from BARDO

The stars are in our belly; the Milky Way our umbilicus.

Is it a consolation that the stuff of which we’re made

is star-stuff too?

– That wherever you go you can never fully disappear –

dispersal only: carbon, hydrogen, nitrogen, oxygen.

Tree, rain, coal, glow-worm, horse, gnat, rock.

Roselle Angwin

Saturday, 12 March 2011

earthquakes, tsunamis, heavy water & disaster perspectives

The disaster in Japan is yet another event that is almost too huge to encompass emotionally. How our hearts are blown open over and over (and I guess need to be, so that we may mobilise ourselves into compassion).

And how does one retain perspective in relation to the numerous natural and human-made disasters that seem to have accrued around the run-up to and the turning of the millennium? Sometimes they seem insurmountable and endless.

We can, perhaps, avert some of them by paying attention to those we can do something about, at least in the shorter term.

My daughter has just posted on her facebook site the following:

'Richard Black (Environment correspondent, BBC News) writes at lunchtime today:

'"To keep things in perspective, no nuclear accident has caused anything approaching the 1,000 fatalities stemming from Friday's earthquake and tsunami."

'Er, perspective, Richard? Read Chernobyl Children's Project International's report, for a start:

'In the early morning hours of 26 April 1986, a testing error caused an explosion at the Chernobyl nuclear power station in northern Ukraine. During a radioactive fire that burned for 10 days, 190 tons of toxic materials were expelled into the atmosphere. The wind blew 70% of the radioactive material into the neighboring country of Belarus. Almost 20 years later, the people of Belarus continue to suffer medically, economically, environmentally and socially from the effects of the disaster. These are the facts:

• The Chernobyl power plant is located on the border area between Ukraine and Belarus.
• The explosion of the reactor at Chernobyl released 100 times more radiation than the atom bombs dropped on Hiroshima and Nagasaki. (1)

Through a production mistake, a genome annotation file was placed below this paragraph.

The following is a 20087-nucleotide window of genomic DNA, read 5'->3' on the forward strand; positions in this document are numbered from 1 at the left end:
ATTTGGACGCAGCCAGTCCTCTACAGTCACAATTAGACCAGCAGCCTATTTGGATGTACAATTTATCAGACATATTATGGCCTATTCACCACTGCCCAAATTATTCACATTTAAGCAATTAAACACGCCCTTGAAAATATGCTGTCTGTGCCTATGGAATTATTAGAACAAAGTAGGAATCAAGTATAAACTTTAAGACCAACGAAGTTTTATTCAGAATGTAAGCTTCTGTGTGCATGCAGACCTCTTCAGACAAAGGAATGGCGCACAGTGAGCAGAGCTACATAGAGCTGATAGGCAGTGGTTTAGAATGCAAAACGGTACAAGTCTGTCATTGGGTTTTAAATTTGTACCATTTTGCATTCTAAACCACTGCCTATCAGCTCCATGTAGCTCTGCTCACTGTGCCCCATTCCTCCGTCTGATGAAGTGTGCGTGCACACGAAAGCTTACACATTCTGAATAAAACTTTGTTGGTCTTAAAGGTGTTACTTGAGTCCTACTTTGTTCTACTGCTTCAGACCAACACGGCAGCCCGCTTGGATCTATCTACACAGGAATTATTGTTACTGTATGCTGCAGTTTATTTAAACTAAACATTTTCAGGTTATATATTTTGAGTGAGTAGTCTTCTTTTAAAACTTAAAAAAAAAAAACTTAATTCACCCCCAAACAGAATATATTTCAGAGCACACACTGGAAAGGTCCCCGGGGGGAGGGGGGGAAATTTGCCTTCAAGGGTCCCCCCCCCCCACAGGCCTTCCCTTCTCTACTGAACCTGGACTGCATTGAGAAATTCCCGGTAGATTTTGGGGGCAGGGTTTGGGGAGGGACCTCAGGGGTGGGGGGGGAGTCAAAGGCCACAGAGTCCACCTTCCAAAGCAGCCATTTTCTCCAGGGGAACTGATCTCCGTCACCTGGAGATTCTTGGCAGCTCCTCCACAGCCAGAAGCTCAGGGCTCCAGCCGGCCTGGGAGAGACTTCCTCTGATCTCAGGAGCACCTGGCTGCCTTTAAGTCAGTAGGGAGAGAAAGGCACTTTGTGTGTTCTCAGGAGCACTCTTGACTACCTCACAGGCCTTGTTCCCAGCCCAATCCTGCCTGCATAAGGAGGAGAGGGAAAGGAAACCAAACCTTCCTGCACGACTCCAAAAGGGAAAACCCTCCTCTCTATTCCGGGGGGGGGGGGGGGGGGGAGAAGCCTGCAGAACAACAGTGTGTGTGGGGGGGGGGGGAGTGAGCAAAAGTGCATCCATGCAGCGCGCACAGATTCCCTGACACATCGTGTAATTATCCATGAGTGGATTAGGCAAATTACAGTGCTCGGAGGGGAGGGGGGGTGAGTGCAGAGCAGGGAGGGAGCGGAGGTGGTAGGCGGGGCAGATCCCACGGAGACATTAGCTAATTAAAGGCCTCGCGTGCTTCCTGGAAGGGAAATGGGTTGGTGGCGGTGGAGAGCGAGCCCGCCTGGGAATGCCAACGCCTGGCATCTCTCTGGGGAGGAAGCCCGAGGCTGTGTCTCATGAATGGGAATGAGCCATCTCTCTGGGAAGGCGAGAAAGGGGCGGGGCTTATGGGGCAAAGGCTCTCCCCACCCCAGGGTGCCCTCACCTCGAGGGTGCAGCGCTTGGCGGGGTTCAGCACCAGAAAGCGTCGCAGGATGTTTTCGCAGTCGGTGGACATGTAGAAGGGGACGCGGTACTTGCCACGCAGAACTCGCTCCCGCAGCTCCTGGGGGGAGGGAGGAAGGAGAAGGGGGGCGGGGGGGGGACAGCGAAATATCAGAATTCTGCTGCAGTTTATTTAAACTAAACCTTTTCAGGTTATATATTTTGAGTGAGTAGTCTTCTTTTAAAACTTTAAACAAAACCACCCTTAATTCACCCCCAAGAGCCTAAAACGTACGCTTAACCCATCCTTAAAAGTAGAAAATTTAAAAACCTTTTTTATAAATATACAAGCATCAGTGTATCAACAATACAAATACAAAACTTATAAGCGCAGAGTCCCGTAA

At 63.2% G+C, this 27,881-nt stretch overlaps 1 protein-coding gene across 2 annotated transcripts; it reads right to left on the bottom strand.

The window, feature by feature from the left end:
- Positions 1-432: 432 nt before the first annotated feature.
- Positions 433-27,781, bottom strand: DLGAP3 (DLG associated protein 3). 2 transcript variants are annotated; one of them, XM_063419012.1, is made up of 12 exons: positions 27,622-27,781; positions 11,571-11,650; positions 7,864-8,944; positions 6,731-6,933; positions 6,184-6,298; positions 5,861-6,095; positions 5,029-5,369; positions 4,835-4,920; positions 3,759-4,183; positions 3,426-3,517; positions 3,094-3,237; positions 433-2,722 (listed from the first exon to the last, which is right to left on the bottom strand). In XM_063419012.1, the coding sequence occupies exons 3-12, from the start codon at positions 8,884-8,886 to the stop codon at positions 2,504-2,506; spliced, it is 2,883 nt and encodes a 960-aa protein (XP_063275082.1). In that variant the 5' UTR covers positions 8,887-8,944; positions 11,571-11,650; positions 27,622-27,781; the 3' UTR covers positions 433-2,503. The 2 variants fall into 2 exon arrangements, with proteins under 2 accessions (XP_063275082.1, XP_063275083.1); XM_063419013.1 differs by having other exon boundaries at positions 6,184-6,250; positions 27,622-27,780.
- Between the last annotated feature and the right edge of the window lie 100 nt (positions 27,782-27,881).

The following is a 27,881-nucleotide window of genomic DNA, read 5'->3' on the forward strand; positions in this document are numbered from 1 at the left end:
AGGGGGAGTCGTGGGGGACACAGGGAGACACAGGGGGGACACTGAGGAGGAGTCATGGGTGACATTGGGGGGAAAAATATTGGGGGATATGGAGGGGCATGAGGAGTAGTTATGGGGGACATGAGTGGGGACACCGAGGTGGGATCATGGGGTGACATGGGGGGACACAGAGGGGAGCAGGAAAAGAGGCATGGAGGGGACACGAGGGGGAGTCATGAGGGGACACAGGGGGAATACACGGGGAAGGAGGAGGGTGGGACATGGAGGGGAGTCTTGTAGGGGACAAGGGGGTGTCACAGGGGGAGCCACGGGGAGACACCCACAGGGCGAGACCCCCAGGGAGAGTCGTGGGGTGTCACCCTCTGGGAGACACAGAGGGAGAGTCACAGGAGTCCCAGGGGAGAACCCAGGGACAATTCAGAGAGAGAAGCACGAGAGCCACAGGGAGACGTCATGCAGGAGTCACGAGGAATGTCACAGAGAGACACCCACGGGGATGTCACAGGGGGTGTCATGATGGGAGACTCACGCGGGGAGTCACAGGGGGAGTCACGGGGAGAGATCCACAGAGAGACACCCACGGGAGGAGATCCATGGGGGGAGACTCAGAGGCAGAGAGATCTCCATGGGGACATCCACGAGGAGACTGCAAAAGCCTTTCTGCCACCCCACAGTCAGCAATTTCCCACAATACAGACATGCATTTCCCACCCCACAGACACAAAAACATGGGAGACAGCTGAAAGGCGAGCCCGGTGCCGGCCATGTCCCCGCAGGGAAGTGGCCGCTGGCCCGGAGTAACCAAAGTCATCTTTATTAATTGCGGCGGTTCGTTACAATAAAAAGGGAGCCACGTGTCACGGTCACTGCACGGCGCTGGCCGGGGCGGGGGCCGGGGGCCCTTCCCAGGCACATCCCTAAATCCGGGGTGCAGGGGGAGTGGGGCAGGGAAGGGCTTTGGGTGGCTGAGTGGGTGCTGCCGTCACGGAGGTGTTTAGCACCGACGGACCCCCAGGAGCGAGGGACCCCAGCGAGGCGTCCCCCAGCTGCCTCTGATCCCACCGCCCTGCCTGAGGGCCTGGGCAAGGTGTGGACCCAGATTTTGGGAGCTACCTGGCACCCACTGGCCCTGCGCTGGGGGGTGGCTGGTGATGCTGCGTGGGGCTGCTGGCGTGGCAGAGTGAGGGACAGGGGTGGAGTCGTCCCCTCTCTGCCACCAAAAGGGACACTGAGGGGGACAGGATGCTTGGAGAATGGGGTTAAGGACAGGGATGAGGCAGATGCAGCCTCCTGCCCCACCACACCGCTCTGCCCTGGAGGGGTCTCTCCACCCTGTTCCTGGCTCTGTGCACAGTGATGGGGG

• At the time of the accident, about 7 million people lived in contaminated territories, including 3 million children
• About 5.5 million people – including more than a million children – continue to live in contaminated zones. (2)

'1) Acute Exposure is a high dose of radiation over a short period of time. Approximately 134 power station workers were exposed to extremely high doses of radiation directly after the accident. About 31 of these people died within 3 months. Another 25,000 “liquidators” – the soldiers and firefighters who were involved in clean up operations – have died since the disaster of diseases such as lung cancer, leukemia, and cardiovascular disease.

'2) Long Term Exposure refers to various lower doses of radiation that result in tumors, genetic mutations, and damage to the immune system. In the case of Chernobyl, millions of people will continue to be exposed to such doses of radiation for decades to come.

'Read more (if you wish/need to) at:

'Nuclear scientists in this country are already comparing today's explosion at Fukushima to Chernobyl. Speculative so far, but let's not relax too much...

'Positive solutions:'

Eloise Sentito


Current news Sunday morning English time reveals the scale of the disaster. The personal stories emerging via friends on email are sobering, harrowing. And meantime a second reactor at Fukushima is understood to be at risk:

My friend and fellow poet Dr Mario Petrucci, who is also a physicist and environmentalist, wrote a few years ago a profoundly moving book of poems based on the true stories of those who were at Chernobyl: Heavy Water. There is also a DVD of the same title. If you can stomach it, I'd recommend both. (Incidentally his new book i tulips has just had an excellent review in 'Poetry London'.)

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